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Volume 716: debated on Thursday 14 January 2010


Asked By

To ask the Secretary of State for Transport when he will publish the report of the consultation on local authority special grant funding in 2010–11 for the national bus concession in England.

My Lords, I beg leave to ask the Question standing in my name on the Order Paper. In doing so, I declare an interest as an elected member of a London borough council and—I may not be alone in this—as a holder of a Freedom Pass.

My Lords, the consultation on local authority special grant funding in 2010-11 closed on 30 December. My department is in the process of analysing the responses. I am mindful of the deadline for local authorities to finalise their budgets and I intend to announce final funding allocations very shortly.

My Lords, I thank the Secretary of State for that reply. I remind the House that the consultation is on altering the final year of a three-year national agreement. What justification is there for London boroughs receiving less grant to support the cost of providing concessionary bus fares for Londoners within Greater London but outside their borough of residence? Why are the Government not prepared fully to grant-fund these journeys in London, when they fully fund equivalent journeys elsewhere in England?

My Lords, the answer is simple and I can be brief: London has much more money than it needs to meet its obligations under the concessionary fares scheme. Indeed, the return of the noble Baroness’s own borough, Kensington and Chelsea, states that its spending on concessionary travel decreased by 7 per cent between 2007-08 and 2008-09. We are leaving London with half its gain in terms of the amount of money that it needs to meet its concessionary fares increase, so mindful are we of the need for Kensington and Chelsea and other London boroughs to be fairly dealt with.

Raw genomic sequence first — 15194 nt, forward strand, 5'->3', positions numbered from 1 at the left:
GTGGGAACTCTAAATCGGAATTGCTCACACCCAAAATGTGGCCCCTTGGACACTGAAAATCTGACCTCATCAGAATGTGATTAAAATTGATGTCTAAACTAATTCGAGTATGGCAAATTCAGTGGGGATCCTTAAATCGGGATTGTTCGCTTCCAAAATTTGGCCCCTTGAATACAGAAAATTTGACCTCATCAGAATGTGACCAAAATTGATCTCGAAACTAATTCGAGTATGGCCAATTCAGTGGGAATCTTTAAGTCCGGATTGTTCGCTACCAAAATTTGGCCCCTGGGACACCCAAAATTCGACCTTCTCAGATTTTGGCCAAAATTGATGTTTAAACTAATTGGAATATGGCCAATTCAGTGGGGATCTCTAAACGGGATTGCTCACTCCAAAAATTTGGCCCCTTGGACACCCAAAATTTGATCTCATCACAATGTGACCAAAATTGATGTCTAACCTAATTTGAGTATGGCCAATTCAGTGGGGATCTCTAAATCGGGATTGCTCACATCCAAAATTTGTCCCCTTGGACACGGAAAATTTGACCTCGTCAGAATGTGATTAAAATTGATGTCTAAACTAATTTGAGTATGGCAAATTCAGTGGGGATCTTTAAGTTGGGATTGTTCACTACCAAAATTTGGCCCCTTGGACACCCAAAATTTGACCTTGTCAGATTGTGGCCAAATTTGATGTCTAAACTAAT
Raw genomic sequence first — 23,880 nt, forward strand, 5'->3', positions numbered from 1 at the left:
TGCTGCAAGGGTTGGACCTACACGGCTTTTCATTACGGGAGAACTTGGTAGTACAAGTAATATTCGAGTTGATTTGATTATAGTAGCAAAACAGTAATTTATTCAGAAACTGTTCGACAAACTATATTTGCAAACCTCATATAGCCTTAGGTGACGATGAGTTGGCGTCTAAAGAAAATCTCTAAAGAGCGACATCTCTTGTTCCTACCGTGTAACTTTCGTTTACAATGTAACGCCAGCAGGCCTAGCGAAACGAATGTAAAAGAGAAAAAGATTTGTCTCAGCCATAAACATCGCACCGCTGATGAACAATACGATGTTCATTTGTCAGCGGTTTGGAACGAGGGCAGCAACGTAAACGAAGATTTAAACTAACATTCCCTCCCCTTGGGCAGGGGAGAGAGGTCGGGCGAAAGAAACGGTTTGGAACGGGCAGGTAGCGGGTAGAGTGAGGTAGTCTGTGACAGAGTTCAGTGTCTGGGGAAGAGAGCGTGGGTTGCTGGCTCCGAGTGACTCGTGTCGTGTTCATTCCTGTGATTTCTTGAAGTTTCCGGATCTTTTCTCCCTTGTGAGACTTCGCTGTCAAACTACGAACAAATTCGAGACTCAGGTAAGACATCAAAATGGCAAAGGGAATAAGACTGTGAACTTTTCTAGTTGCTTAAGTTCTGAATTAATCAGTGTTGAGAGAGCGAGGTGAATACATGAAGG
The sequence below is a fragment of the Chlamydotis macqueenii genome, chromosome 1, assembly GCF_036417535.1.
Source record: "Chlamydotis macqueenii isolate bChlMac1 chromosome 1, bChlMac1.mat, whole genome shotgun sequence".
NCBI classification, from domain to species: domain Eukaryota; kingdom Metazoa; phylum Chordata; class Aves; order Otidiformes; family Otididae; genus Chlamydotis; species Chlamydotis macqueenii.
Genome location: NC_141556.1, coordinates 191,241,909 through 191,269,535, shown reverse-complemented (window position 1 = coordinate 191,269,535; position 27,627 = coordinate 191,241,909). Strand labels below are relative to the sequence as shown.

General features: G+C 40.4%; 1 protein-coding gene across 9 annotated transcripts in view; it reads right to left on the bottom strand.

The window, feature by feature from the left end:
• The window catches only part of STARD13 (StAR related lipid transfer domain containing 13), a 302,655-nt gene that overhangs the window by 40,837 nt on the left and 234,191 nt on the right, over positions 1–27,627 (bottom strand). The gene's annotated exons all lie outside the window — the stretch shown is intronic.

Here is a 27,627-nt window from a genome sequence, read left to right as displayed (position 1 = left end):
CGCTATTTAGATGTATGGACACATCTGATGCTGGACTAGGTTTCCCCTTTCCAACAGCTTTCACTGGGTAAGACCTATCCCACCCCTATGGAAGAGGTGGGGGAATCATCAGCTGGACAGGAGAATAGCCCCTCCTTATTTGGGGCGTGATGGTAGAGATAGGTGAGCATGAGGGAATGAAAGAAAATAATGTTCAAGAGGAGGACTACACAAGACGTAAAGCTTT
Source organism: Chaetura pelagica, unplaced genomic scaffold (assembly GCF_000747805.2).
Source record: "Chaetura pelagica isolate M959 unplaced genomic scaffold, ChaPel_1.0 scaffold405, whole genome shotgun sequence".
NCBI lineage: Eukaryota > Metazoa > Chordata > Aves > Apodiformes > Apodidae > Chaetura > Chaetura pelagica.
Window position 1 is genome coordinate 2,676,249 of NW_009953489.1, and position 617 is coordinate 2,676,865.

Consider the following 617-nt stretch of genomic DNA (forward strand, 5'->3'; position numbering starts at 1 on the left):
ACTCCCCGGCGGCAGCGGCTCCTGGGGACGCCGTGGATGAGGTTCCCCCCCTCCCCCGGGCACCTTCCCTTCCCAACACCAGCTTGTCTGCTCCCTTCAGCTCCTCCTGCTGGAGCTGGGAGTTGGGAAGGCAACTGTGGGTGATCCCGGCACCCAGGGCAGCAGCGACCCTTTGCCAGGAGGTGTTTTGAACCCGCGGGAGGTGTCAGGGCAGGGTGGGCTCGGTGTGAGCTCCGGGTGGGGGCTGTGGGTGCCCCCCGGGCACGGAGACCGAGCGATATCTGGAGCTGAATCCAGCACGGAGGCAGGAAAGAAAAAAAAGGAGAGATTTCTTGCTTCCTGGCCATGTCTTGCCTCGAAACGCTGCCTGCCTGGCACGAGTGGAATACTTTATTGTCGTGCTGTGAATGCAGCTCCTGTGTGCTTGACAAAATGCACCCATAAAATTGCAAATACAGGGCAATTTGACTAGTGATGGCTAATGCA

Is the noble Lord aware that there is a problem with small, independent bus operators, particularly in rural areas, where they carry a higher than average percentage of concessionary passengers for longer journeys? For example, one company says that it is not being reimbursed for as many as one in five of its passengers.

My Lords, the principle is that operators should be no better and no worse off by carrying additional passengers as a result of the concessionary fares scheme. The evidence is that, overall, there was more than sufficient funding going into the system to meet the concessionary fares on offer. As for rural bus services, over and above the concessionary fares funding, the rural bus subsidy grant of £60 million for 2010-11 will support nearly 2,000 services and more than 38 million passenger journeys a year. So we are mindful of the need for further support for rural bus services over and above the support for concessionary fares.

My Lords, does my noble friend think that it makes sense that wealthy pensioners, such as some of the present company, perhaps, should also benefit from this government subsidy?

My Lords, I declare my Scottish bus pass. How often does the Secretary of State regret not having a system of funding concessionary bus fares similar to the one that we have in Scotland?

My Lords, I have no regrets about the operation of the concessionary fares policy, which has brought huge benefits to 11 million of the over-60s at the cost of more than £1 billion a year. We regard that as a very worthwhile investment in promoting mobility for those over 60.